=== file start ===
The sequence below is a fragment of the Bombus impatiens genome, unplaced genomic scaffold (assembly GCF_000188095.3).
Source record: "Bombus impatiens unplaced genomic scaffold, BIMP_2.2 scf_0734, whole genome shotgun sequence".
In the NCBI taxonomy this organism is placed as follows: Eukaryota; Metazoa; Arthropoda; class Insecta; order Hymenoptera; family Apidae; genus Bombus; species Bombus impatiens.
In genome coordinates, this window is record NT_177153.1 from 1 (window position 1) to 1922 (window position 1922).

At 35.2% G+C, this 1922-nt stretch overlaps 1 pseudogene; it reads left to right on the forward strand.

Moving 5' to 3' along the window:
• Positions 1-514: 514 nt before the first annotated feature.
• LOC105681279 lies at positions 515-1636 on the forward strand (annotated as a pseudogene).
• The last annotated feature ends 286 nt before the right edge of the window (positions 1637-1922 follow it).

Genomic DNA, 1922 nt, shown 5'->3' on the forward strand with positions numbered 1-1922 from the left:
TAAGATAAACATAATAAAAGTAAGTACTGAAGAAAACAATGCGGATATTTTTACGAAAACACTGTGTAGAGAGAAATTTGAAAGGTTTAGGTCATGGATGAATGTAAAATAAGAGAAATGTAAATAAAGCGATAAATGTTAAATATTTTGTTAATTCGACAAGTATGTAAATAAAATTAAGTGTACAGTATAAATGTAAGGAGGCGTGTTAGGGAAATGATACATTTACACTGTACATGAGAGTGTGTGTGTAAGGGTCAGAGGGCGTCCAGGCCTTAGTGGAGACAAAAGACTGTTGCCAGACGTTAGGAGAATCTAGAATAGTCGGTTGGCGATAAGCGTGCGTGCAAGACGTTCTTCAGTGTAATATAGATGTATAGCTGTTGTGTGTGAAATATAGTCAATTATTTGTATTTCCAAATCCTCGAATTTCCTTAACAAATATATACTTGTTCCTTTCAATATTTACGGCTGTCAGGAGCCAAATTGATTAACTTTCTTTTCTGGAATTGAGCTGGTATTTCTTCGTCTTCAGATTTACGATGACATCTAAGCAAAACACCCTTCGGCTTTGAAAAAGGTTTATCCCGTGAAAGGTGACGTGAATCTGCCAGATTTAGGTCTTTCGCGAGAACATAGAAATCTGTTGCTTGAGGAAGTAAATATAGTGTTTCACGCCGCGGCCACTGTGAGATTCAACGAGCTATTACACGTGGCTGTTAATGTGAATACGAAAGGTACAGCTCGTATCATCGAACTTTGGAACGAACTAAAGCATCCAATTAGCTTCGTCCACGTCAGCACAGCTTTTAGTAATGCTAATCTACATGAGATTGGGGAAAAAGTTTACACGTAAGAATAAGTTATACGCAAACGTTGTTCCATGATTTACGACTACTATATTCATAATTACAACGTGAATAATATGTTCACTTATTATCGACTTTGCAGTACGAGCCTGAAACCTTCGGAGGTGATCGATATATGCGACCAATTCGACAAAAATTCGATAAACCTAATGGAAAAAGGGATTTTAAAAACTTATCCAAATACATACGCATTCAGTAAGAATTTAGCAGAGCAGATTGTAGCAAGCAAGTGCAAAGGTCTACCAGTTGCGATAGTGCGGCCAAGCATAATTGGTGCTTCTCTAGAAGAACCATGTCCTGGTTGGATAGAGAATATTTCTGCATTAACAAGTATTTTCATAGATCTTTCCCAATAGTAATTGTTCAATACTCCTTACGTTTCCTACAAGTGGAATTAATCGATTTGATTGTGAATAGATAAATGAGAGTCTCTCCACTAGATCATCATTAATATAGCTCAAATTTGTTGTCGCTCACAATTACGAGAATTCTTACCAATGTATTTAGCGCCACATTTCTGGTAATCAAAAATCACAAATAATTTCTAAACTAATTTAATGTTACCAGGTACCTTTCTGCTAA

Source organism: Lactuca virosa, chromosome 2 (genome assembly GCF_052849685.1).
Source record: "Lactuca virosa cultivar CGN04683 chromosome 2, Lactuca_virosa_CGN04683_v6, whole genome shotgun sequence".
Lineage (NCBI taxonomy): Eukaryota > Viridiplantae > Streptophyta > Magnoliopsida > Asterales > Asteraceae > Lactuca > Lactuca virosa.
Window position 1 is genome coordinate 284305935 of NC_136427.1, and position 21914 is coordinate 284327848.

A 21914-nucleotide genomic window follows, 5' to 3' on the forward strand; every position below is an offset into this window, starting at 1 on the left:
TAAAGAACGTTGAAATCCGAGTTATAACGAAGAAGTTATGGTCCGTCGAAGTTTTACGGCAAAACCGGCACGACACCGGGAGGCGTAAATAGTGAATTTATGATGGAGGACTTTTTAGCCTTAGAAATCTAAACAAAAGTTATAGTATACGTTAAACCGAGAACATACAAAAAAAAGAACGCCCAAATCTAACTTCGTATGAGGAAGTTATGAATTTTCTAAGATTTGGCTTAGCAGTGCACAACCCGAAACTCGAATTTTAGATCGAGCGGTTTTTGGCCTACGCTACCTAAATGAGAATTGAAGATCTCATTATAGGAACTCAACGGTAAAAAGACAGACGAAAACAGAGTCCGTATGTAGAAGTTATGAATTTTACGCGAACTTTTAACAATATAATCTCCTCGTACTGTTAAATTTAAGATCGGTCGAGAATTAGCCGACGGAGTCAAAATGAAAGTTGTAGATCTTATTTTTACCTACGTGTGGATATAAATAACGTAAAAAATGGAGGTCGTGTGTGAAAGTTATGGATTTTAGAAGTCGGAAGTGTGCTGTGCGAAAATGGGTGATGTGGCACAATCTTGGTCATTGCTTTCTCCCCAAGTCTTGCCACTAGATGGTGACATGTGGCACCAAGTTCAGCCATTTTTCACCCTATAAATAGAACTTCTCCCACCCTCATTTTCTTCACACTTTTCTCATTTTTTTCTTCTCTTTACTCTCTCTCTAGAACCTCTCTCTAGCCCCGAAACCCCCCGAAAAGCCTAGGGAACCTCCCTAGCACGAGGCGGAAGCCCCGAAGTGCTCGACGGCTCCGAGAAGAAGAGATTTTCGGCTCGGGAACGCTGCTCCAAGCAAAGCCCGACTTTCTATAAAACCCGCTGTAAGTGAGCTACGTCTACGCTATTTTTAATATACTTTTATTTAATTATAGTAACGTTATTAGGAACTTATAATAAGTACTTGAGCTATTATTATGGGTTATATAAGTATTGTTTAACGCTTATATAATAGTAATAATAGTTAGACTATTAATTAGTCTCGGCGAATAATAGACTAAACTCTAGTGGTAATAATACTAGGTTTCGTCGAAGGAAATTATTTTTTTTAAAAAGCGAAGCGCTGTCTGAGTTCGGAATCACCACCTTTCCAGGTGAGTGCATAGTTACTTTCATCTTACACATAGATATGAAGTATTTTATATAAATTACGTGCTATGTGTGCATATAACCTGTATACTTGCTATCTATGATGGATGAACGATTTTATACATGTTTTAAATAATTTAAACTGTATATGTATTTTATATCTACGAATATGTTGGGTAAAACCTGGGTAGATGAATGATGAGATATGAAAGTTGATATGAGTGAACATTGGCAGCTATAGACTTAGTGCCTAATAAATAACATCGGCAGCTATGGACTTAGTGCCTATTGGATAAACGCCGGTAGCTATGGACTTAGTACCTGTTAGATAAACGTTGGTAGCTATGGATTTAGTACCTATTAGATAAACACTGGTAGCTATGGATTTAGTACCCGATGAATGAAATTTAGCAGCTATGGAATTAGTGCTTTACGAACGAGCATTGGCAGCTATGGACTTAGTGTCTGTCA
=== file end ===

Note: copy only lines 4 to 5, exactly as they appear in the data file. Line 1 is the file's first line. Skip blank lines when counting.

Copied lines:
In genome coordinates, this window is record NT_177153.1 from 1 (window position 1) to 1922 (window position 1922).

At 35.2% G+C, this 1922-nt stretch overlaps 1 pseudogene; it reads left to right on the forward strand.